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Debugging Fundamentals of an iPhone application explained
Summary
This article looks at debugging Objective-C code of an iPhone application from Xcode. Debugging in Xcode can be performed from these four different places: Code Editor Window, Debugger Window, GDB Console, and Mini Debugger. This article goes through these four different ways.
 
Table of Contents

Debugging from four different locations

Code Editor Window

Figure 1. Debugging from the source code editor window of Xcode. There is a debugger bar at the top of the window. Variable values can be obtained by moving the cursor over to the variable.

Figure 2. The Debugger Datatip menu in Xcode

Debugger Window

Figure 3. The Debugger window from Xcode. In addition to the code window, you have call stack and variable information.

Debugger Console

Figure 4. The Debugger Console. Here you can execute the GDB debugger commands. Here the call stack as a response to the command bt is displayed.

Mini Debugger

Figure 5. The Mini Debugger Window of Xcode

Figure 6. The Mini Debugger when disengaged from the application

 
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Test Your Knowledge: Debugging Fundamentals of an iPhone application explained

Debugging from four different locations

In Xcode, debugging can be performed from four different locations:

  • Code Editor Window
  • Debugger Window
  • GDB Console
  • Mini Debugger

Code Editor Window

You can set breakpoints right in the source code editor by clicking in the gutter (the left margin). When the program is run, the execution will stop if any of these breakpoints are hit.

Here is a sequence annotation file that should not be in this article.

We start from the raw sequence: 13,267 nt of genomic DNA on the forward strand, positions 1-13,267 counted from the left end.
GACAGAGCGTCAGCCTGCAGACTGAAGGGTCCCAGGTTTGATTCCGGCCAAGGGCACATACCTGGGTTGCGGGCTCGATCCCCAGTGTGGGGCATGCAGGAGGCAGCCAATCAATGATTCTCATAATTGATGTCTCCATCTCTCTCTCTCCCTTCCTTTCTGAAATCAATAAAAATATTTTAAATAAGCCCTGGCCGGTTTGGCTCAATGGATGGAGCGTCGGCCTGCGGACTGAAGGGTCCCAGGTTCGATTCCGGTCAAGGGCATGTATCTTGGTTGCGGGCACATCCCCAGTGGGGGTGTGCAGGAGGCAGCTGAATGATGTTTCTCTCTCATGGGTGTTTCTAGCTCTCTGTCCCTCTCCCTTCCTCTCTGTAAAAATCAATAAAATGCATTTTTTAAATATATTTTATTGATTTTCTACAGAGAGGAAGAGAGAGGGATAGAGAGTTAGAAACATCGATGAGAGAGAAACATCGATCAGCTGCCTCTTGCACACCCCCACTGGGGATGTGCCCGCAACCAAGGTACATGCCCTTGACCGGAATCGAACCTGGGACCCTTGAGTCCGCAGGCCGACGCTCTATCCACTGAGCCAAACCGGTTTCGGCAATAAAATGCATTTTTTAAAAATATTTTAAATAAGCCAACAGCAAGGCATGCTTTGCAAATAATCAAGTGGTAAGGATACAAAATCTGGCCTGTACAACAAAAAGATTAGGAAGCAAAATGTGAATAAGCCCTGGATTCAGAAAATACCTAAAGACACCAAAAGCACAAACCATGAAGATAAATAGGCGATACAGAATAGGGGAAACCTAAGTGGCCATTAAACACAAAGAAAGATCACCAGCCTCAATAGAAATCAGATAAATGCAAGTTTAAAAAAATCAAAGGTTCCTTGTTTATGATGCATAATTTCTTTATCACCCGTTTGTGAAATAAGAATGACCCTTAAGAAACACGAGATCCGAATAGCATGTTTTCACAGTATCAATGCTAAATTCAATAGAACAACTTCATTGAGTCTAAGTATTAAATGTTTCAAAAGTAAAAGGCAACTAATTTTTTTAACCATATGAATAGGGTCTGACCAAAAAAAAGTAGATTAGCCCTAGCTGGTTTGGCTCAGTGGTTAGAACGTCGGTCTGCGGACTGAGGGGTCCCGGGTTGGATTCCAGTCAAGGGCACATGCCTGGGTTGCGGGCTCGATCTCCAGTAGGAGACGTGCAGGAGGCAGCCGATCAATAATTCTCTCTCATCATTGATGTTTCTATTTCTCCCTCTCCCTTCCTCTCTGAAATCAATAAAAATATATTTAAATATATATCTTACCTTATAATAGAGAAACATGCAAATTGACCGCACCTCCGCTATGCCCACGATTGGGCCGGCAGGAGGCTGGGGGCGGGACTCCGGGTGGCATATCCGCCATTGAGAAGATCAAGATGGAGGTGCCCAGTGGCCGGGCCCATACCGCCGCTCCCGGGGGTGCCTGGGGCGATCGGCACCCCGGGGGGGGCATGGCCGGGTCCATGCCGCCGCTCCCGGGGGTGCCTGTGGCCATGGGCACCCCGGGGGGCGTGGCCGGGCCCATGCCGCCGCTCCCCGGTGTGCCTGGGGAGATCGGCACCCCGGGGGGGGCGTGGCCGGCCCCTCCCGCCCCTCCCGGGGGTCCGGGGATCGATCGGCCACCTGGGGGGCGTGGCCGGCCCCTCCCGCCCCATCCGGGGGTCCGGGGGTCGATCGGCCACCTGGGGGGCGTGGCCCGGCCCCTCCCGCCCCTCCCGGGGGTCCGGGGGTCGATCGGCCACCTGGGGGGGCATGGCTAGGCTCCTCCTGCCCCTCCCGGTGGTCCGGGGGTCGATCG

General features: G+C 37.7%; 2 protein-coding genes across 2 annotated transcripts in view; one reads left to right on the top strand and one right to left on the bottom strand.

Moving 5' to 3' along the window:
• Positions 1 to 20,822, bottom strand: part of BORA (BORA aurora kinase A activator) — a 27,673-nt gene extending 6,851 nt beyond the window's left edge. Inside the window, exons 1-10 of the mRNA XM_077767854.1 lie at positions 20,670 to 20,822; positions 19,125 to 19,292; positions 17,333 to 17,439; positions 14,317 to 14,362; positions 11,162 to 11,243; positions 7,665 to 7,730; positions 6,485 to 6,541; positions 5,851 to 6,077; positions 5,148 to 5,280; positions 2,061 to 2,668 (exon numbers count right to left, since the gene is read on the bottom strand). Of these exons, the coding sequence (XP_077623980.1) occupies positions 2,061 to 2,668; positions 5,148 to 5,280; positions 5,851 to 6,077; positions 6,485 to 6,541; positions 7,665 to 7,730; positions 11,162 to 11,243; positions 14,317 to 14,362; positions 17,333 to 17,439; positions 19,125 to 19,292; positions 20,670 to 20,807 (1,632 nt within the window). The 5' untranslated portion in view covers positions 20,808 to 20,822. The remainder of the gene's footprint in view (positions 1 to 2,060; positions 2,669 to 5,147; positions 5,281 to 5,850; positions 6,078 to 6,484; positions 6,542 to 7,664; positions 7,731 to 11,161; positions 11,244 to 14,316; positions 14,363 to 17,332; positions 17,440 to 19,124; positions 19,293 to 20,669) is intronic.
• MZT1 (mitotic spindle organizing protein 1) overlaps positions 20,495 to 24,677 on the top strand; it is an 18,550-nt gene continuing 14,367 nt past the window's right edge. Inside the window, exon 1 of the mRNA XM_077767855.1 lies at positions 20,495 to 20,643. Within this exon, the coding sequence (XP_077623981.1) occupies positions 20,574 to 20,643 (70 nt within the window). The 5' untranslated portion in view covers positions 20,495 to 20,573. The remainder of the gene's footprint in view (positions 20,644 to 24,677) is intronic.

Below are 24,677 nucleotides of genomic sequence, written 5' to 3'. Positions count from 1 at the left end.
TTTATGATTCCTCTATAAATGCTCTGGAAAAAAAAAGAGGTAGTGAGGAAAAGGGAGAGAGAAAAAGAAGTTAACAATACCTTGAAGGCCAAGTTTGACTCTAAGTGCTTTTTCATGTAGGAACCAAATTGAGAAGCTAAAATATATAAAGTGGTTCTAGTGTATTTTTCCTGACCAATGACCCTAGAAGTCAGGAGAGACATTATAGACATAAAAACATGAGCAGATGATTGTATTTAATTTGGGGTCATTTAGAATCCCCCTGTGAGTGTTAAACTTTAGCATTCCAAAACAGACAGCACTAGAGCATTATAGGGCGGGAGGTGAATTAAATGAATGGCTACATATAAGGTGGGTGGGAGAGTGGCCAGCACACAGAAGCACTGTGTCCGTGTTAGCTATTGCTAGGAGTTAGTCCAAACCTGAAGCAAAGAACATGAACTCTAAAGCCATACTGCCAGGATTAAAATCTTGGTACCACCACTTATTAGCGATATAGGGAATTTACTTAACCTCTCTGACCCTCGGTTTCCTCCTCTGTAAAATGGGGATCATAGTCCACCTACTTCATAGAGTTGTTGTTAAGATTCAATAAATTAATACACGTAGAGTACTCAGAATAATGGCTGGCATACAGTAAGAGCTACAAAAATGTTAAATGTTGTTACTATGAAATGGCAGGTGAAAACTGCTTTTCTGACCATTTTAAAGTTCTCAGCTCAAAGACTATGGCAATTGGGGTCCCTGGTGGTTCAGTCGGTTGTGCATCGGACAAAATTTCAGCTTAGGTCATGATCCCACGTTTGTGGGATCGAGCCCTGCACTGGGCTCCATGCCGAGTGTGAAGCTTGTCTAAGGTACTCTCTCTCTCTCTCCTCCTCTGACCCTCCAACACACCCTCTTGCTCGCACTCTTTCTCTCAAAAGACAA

Figure 1. Debugging from the source code editor window of Xcode. There is a debugger bar at the top of the window. Variable values can be obtained by moving the cursor over to the variable.

Figure 1. Debugging from the source code editor window of Xcode. There is a debugger bar at the top of the window. Variable values can be obtained by moving the cursor over to the variable.

As you can see from the figure above, the blue tab in the left margin denotes the breakpoint. The red arrow says that that is the next line to execute. By moving the cursor over a variable, you can see the details of that variable.

In the figure above, the cursor is over the book object, which has members like author, copyright, title, etc. By simply moving the cursor over book variable, you can find out the values of these members. You can further drill down into the objects by clicking on the arrows on the left. These are called Debugger Datatips. By clicking on the up-down arrow in the datatip, you will get datatip menu which provides additional functionality to deal with the variable in question.

Figure 2. The Debugger Datatip menu in Xcode

Figure 2. The Debugger Datatip menu in Xcode

As you can see from the menu, you can jump to the place where the variable is defined or look it up in the documentation. You can obtain the description, open the variable in a separate window or look at the memory it occupies.